Xignite APIs are like Spotify for your Market Data

August 8, 2017 Marla Sofer

Music Streaming Financial Data Streaming

Xignite changed the way market data is stored, structured, priced, and distributed, in the same way that Spotify changed the way that music files are stored, structured, priced, and distributed. Consumer demand drives change, and for financial market data, the change was overdue. Despite incredible progress in how all types of complex data are shared in this era, financial market data (not overly complex by any stretch of the imagination) has remained predominantly stagnant. In fact, the industry has risen in unison to create friction for the customer, introducing restrictive licensing, unnecessary complexity, and new add-ons only in so much as they commercialize established intellectual property and distribution channels.

 

Apple led music industry disruption with the launch of iTunes on January 9, 2001. Digital music began slightly earlier, in the late 1990s, with a peer to peer network model allowing for the free exchange of music files. Today, we stream the music we want, when we want it on Spotify and other streaming channels. By 2006, a mere 5 years after the launch of iTunes, Tower Records filed for bankruptcy and liquidation. An undying commitment to improving the customer experience fueled this unbelievably rapid evolution. Spotify has made consuming music easier than ever before. The ease-of-use that Xignite delivers to financial market data consumers may be mapped to what the music industry has delivered for over a decade.

 

For starters, Xignite eliminated the need for data replication across the industry. It’s amazing to think that it was only a few years ago that you and all of your best friends bought the same albums at the store. How many of you physically owned The Joshua Tree? Thriller? The Dark Side of the Moon? When you had enough CDs, tapes, records, or even 8-tracks, you needed a storage unit. Some of the storage units looked pretty snazzy. Retail stores held all of this hardware in one single place - think co-lo perhaps? How many of those flimsy plastic CD and tape covers broke? How many of your CDs got scratched? Entire industries sprouted to fix the scratches on CDs! Soon enough, we realized that iPods could hold thousands of songs and fit right in our pockets. Storage has become so insignificant that it has ceased to be a concern for consumers. Today, streaming provided by services like Spotify eliminates it entirely. Thanks to Xignite, market data is now hosted in the Cloud and can be consumed on demand. It can also be streamed easily to your device. The era to store and replicate market data has come to an end. The snazzy storage units you own may still be required to support some of your critical business applications, but not for market data. The time has come to move on, and embrace the loud.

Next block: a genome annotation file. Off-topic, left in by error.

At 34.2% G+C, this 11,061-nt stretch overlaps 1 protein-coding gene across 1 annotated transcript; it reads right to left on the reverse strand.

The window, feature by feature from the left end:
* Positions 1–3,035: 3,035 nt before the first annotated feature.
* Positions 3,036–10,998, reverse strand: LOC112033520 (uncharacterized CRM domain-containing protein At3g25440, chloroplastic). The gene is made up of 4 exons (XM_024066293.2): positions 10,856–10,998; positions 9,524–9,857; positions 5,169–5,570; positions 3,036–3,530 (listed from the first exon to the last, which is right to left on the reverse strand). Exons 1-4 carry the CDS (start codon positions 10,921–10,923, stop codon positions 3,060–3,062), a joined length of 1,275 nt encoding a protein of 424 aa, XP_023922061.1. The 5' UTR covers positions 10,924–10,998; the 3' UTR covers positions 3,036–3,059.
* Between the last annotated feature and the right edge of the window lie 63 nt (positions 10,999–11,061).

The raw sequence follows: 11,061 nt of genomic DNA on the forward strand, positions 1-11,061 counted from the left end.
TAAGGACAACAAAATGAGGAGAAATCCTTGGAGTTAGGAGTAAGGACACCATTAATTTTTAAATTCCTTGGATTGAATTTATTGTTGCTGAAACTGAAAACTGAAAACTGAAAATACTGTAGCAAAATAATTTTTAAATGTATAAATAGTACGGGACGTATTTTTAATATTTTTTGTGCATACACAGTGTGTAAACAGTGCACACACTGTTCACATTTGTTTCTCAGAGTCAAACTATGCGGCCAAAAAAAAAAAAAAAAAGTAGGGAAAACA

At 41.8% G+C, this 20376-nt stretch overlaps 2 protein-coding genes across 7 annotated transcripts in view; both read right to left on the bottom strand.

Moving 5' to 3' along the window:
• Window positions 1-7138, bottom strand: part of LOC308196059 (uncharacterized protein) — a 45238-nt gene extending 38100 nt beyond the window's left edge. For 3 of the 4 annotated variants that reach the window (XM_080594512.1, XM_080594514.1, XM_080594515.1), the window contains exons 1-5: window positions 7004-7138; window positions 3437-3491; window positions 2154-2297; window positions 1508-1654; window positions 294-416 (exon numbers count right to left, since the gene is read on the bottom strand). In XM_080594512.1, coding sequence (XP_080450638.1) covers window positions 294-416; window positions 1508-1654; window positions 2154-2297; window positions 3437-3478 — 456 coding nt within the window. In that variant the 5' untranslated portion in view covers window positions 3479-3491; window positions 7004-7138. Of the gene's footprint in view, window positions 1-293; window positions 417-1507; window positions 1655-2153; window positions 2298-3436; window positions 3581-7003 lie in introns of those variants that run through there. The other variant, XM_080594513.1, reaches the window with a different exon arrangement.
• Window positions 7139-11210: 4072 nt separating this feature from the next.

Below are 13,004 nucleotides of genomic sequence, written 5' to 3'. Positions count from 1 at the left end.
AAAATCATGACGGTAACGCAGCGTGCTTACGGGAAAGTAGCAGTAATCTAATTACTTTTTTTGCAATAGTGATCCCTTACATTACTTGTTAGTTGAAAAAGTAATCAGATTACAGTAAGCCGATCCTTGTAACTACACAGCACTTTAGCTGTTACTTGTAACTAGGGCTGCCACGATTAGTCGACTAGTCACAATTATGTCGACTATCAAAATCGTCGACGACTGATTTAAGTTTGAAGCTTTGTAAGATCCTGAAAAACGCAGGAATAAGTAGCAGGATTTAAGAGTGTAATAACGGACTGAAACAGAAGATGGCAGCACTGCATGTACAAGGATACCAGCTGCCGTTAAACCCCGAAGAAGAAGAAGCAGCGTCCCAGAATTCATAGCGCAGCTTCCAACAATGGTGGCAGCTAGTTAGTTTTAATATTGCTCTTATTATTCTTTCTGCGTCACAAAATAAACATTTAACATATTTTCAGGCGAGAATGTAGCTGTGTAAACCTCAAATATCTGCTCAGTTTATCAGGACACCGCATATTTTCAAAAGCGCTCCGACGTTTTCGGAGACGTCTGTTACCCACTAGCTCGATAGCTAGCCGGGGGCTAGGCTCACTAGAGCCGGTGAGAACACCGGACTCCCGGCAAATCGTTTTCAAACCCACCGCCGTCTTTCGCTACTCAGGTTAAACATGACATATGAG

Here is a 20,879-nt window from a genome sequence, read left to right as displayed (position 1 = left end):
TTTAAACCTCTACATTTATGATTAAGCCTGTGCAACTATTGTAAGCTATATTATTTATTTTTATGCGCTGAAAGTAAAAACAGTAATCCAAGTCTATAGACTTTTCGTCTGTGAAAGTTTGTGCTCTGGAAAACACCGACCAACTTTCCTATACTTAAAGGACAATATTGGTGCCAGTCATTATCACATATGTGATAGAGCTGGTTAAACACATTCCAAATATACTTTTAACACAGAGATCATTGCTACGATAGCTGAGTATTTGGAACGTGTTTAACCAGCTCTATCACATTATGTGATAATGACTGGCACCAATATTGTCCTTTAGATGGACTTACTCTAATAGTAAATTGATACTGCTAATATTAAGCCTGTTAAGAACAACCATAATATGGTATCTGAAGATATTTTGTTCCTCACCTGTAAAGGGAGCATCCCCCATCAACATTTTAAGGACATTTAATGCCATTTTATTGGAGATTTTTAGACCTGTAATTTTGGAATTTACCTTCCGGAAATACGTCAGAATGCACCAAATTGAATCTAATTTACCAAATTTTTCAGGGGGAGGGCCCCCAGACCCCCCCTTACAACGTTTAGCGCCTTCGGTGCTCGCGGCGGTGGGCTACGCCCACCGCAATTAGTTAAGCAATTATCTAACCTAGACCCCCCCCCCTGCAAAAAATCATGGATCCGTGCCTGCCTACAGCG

Xignite introduced flexibility, to acquire only the data you need. How many albums did you buy for only one or two songs? The music industry was forced into a model supporting flexibility for customers to choose only the data files they wanted. Market data is no different here either. Xignite’s true innovation is the work it has done on the back end to parse, normalize, organize, and deliver only the data customers demand - down to the field level. The days of receiving in massive quantities of unorganized, unnecessary data are behind us - in music as in market data.